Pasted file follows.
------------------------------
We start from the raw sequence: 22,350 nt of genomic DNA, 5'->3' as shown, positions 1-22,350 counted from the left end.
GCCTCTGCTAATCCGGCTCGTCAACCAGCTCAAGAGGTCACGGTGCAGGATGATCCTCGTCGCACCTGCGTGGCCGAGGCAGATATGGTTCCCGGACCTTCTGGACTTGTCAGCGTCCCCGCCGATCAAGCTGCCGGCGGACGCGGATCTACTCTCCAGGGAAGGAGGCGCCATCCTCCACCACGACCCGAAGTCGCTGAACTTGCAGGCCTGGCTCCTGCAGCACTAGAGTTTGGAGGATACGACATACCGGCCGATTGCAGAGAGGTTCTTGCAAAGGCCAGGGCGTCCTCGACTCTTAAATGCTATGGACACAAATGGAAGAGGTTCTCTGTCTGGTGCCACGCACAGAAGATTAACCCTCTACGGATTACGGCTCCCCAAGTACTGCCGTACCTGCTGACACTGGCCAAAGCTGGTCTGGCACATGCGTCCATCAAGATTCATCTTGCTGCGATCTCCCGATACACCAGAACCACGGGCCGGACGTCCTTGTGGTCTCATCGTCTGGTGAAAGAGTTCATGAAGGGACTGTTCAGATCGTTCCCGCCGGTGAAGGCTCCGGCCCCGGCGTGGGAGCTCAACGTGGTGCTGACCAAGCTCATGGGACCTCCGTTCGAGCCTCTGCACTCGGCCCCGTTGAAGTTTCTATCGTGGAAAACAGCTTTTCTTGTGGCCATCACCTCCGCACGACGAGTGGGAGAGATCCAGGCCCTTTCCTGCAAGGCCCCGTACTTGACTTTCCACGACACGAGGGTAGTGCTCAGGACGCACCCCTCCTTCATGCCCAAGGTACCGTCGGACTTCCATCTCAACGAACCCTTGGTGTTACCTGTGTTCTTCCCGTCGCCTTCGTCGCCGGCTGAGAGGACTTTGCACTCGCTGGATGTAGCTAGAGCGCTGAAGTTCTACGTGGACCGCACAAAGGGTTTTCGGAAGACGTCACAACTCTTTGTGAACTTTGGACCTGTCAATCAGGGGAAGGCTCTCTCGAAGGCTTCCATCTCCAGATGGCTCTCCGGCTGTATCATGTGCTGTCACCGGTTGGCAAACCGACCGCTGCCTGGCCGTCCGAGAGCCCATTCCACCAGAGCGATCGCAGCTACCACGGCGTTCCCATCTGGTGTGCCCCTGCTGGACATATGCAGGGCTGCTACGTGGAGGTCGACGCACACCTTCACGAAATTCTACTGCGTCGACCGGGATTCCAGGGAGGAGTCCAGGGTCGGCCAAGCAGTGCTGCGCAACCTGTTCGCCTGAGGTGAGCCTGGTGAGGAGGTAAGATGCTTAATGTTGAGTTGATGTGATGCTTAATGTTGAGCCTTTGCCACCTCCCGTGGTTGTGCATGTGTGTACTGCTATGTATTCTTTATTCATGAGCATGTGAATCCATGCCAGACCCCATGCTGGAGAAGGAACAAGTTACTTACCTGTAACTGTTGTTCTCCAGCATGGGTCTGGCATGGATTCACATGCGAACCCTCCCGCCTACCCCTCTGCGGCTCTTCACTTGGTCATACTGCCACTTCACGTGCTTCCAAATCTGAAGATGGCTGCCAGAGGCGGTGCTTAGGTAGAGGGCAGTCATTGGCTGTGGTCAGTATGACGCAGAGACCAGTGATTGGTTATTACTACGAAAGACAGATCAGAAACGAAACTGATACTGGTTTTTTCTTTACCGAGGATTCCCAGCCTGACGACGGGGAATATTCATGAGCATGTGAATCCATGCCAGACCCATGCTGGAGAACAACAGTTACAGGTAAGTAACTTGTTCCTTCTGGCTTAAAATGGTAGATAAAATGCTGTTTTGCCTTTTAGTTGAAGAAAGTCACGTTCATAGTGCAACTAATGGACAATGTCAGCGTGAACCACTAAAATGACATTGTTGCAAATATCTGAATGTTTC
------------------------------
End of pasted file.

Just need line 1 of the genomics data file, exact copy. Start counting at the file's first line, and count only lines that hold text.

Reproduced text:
We start from the raw sequence: 22,350 nt of genomic DNA, 5'->3' as shown, positions 1-22,350 counted from the left end.